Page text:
‘Referred patients are unlikely to be the only ones in need, or even those most in need, of care’
If you’ve registered for the American Psychiatric Association (APA) three-day annual meeting online, starting Saturday, May 1, don’t miss the ACLP presidential symposium at 4:00 PM EDT.
Four ACLP members will be presenting on Population-Based Approaches for Patients in Medical Settings: Delivering More Equitable Care? The presenters will give a live Q&A after the symposium is streamed.
Academy president 2019-2020, Michael Sharpe, MA, MD, FACLP, will describe the challenge of providing equitable and effective psychiatric care.
He will describe the limitations of a referral-based model of practice and propose population-based approaches as a solution.
“Much of psychiatric practice is referral-based,” says Dr. Sharpe. “This approach to providing care has the advantage of limiting demand on scarce psychiatric services. But it has the disadvantage that referred patients are unlikely to be the only ones in need, or even those most in need, of care.
“A change in approach to thinking of the needs of the whole population, and not just the individual member of that population, revolutionizes care. Care based on identified need offers more equitable provision of psychiatric care.
“The delivery of population-based care also poses challenges: it requires a systematic approach to identifying need, for example by screening. It also requires the extension of care to a greater number of patients, for example by using physicians’ assistants and telemedicine.”
In his presentation, Dr. Sharpe will introduce talks by Academy members describing innovative population-based service models in three different medical settings—perinatal care, cancer care, and inpatient medical care.
“The lessons learned from these new models will help us to think about how best to deliver psychiatric care, not only in C-L Psychiatry but in any clinical setting,” Dr. Sharpe says.
Nancy Byatt DO, MBA, FACLP, will describe integrated perinatal psychiatric care. Mental health or substance use disorders affect one in five women during pregnancy or during the year postpartum. These disorders increase the risk of adverse maternal, infant, and child outcomes and account for 9% of maternal mortality.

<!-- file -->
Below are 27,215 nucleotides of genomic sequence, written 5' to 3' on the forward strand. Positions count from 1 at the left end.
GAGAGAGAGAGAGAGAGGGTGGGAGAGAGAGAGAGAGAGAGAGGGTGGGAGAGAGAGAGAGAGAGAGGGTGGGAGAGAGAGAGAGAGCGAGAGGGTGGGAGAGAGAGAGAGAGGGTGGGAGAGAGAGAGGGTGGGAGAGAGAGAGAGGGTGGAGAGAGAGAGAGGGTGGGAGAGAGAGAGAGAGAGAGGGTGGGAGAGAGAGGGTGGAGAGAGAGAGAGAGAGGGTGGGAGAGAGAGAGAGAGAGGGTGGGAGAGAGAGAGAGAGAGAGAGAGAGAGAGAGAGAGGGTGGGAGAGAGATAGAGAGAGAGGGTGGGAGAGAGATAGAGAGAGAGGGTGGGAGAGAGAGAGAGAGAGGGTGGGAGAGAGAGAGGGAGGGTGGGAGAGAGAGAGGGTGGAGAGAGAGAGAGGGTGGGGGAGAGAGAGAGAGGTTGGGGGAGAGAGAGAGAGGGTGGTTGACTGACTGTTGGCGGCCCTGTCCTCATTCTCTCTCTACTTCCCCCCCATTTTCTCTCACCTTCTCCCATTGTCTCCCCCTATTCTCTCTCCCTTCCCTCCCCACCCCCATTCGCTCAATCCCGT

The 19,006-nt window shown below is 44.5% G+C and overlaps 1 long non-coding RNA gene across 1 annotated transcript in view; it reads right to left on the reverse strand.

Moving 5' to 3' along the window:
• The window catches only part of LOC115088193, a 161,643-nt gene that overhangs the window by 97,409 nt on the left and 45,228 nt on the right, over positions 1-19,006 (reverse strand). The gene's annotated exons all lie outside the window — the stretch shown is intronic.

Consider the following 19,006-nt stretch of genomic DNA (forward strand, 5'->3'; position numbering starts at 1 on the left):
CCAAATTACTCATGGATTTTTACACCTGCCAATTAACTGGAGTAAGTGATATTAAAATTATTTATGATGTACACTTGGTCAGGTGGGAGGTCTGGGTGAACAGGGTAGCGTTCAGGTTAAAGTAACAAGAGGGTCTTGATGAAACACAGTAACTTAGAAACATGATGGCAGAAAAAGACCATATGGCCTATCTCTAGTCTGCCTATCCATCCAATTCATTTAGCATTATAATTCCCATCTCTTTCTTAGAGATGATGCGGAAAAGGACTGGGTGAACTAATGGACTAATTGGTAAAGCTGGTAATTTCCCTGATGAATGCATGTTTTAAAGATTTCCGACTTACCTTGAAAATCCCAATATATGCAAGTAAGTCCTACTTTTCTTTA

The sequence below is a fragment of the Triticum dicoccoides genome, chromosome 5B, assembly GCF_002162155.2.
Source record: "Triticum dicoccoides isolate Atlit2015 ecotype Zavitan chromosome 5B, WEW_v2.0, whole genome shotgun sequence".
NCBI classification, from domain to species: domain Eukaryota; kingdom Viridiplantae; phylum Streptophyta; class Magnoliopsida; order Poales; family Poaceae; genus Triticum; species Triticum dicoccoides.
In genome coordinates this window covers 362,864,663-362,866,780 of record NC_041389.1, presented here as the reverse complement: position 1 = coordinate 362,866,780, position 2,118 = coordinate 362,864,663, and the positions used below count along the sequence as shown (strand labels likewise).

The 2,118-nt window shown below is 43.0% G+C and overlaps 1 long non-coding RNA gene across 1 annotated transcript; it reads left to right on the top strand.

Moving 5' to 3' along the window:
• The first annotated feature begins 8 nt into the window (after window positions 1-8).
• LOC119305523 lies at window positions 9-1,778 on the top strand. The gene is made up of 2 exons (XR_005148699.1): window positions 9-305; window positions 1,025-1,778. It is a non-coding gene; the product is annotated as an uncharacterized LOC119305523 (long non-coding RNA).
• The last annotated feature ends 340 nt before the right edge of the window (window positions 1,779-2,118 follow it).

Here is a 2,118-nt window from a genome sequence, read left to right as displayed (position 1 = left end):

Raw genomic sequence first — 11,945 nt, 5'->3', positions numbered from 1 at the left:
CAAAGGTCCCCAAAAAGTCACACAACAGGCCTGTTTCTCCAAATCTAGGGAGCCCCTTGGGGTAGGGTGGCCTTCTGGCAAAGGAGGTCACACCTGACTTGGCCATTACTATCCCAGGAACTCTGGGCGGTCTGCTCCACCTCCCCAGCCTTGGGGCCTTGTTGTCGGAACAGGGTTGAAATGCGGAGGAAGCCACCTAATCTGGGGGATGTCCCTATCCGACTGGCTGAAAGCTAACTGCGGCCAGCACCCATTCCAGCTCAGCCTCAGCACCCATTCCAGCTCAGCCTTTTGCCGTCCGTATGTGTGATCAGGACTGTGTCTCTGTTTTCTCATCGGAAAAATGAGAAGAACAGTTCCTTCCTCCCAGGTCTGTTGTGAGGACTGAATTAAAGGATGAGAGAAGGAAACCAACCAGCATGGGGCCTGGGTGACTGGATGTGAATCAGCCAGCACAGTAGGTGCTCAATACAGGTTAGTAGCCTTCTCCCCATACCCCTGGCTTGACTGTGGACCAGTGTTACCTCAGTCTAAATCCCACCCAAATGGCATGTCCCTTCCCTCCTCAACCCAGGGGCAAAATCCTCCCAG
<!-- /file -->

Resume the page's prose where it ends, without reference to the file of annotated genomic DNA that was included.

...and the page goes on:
Given that frontline perinatal care providers are in an ideal position to intervene, Dr. Byatt will recommend that psychiatric care is integrated into perinatal care. She will also review how to detect, assess, and treat perinatal mental health and substance use disorders in perinatal care settings and models for doing so.
Jesse Fann MD, FACLP, will address collaborative psychiatric care of cancer patients. He will say that despite distress screening, it remains a challenge to ensure that all patients identified as having a psychiatric need receive evidence-based treatment.
Dr. Fann will discuss how to implement collaborative care by describing the model’s core principles and tools for implementation within oncology settings, and present experience of collaborative care at the Seattle Cancer Care Alliance as an example.
Mark Oldham, MD, will describe proactive psychiatric consultation in the medical inpatient setting. He will review how four principles are implemented within Proactive C-L Psychiatry—a population approach, a prevention mindset, multidisciplinary teamwork, and cross-specialty integration.
“Medicine is moving toward more integrated and team-based care,” says Dr. Sharpe. “This trend will demand changes in traditional psychiatric practice. The practical innovations described in this APA symposium will help all psychiatrists to think about where they want to take their clinical practice in the coming years, so that they are well equipped for the future of health care.”
The APA’s annual meeting theme for 2021 is Finding Equity Through Advances in Mind & Brain in Unsettled Times.